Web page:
A Fair Housing Act case in which defendants moved for sanctions against Plaintiff for deleting Facebook posts. Plaintiff responded that posts were not intentionally deleted, but were, rather, “hidden” from public view. Plaintiff produced a printed collection of Facebook posts, which Plaintiff asserted supplied most of the missing posts, but three were still missing. The court found that those particular missing posts were not relevant, and in this particular case denied defendant’s motion on other grounds, but because the plaintiff did change privacy settings in violation of a court order to maintain the “status quo” of social media accounts, the plaintiff was warned that further such conduct could result in sanctions.
As a busy attorney trying to do the best for your clients, the last thing you want to worry about is being sanctioned. But, as Scott v. Garfield indicates, sanctions are a very real possibility for attorneys who “lose” or fail to effectively collect evidence that would be valuable to their clients. There is always a risk of valuable evidence “disappearing,” but due to the nature of online evidence, the risk is even higher. At WebPreserver, we understand that, and we’ve devised a solution that saves you time, money, and risk. With our easy-to-use plug-in, you can capture valuable evidence at the instant you see it. Capture is quick, easy, and effective, and done from your own computer. No more outsourcing to a third party and waiting for the evidence to be collected and returned, while in the meantime, it may be deleted, altered, or hidden by the other side.
454 Mass. 790, 798 (2009):
In which the court held that the doctrine of spoliation permits the imposition of sanctions and remedies where a litigant or its expert negligently or intentionally loses or destroys evidence that the litigant (or expert) knows or reasonably should know might be relevant to a possible action, even when the spoliation occurs before an action has been commenced.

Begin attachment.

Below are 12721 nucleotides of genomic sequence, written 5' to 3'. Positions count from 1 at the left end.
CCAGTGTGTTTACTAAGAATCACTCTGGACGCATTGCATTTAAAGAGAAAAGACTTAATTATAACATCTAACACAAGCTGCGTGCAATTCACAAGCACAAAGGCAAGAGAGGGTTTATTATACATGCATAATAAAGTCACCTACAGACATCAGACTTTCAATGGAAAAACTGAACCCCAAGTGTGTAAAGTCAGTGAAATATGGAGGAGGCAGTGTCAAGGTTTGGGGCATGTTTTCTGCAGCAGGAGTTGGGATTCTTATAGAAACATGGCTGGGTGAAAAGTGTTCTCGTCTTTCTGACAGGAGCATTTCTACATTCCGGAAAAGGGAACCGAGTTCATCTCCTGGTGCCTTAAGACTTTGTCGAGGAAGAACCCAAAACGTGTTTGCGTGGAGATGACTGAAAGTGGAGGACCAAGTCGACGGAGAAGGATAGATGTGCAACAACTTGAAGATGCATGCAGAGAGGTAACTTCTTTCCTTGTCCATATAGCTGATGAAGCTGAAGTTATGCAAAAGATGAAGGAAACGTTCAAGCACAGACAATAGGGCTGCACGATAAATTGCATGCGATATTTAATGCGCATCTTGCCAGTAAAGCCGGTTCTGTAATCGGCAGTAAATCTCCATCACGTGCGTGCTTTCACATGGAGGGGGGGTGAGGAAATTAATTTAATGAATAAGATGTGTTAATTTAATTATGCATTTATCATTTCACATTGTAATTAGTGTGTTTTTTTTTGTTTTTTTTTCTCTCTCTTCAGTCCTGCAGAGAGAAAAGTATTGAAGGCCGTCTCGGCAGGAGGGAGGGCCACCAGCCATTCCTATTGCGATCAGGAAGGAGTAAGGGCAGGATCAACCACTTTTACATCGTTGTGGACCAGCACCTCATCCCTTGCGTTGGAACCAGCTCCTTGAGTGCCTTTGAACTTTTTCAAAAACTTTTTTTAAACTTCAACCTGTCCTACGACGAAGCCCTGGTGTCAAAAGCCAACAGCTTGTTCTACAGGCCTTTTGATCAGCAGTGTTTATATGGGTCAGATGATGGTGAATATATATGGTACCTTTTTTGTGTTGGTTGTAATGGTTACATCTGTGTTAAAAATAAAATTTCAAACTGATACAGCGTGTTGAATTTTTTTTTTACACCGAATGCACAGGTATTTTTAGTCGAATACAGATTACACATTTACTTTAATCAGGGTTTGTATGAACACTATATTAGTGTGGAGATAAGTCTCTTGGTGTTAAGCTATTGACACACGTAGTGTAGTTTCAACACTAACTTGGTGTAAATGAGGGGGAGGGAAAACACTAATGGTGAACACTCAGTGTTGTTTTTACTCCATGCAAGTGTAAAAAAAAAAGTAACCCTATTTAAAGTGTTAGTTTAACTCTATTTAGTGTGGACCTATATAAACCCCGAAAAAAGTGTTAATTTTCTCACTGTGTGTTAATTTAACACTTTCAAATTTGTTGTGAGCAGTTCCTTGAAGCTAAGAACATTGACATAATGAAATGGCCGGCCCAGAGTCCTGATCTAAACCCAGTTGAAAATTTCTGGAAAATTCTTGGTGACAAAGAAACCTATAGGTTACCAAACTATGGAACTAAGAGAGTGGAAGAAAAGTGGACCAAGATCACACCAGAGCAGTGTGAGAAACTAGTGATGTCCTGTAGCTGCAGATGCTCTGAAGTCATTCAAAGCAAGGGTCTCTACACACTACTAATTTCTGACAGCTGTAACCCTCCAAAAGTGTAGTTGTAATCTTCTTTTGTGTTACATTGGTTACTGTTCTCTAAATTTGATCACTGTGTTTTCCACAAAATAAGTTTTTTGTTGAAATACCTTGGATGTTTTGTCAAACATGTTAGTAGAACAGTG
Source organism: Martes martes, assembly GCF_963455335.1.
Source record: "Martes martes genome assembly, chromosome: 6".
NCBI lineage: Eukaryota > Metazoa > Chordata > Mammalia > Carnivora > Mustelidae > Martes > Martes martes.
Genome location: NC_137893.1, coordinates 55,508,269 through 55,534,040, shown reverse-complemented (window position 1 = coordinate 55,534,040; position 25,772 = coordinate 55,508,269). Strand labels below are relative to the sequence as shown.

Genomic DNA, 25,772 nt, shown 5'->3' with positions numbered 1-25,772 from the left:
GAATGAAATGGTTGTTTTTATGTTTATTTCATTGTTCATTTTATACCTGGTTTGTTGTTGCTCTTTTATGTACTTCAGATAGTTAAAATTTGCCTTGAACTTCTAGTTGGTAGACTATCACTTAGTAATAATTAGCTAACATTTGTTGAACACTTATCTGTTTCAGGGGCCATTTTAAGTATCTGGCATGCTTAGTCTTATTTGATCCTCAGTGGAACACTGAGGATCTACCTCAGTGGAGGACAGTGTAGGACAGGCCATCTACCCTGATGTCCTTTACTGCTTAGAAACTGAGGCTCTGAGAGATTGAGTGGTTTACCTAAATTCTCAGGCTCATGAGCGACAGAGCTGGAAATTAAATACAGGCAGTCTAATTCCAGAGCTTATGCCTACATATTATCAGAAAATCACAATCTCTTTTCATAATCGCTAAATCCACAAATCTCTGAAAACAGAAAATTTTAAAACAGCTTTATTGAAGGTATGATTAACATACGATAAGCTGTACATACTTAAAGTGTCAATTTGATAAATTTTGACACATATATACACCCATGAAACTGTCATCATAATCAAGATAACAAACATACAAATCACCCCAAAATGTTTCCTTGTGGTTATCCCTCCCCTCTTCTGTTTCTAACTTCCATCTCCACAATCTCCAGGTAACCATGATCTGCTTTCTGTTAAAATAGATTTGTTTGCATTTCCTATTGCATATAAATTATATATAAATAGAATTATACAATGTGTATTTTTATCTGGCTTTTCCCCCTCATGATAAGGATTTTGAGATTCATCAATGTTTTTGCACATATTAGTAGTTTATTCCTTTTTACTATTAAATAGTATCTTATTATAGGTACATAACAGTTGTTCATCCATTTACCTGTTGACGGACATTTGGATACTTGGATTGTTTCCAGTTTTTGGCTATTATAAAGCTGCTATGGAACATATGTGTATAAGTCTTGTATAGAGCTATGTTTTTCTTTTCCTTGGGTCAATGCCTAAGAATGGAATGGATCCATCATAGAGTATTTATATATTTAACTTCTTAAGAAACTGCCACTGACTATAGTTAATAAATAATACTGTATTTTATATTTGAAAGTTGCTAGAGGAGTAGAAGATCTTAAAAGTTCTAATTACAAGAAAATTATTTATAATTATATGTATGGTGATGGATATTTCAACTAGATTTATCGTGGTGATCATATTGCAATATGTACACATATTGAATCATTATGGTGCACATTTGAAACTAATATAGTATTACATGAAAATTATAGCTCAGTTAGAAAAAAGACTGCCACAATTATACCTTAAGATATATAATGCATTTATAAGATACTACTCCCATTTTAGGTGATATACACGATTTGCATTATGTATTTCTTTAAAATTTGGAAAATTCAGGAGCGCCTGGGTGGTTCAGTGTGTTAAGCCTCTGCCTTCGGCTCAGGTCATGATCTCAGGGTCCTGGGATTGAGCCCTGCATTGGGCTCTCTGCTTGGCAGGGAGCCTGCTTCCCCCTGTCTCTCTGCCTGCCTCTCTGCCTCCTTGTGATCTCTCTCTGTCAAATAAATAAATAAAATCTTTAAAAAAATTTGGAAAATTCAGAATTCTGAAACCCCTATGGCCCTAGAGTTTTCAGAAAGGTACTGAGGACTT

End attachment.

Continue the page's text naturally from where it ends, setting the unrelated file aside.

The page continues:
As any number of holdings like Byrnie in jurisdictions across this country make clear, attorneys have a duty to properly preserve evidence in anticipation of litigation. When the evidence is static and tangible, this is a duty fulfilled through simple diligence. When the evidence in question is online, however, circumstances are different. As those familiar with online evidence know, it can be fleeting in nature. A post that is up one day, can be be deleted the next. A picture that first appears in one format, can be photoshopped to look entirely different almost instantly. This can make the duty to preserve online evidence challenging, and that’s why WebPreserver is here to help. With WebPreserver, you can capture evidence instantly – at the moment you need it, and in an easily authenticated, forensically pristine format. Don’t delay. Give us a call today to see how we might be able to help.
243 F.3d 93, 107 (2d Cir. 2001)
Spoliation is "the destruction or significant alteration of evidence, or the failure to preserve property for another's use as evidence in pending or reasonably foreseeable litigation." (quoting West v. Goodyear Tire & Rubber Co., 167 F.3d 776, 779 (2d Cir. 1999)).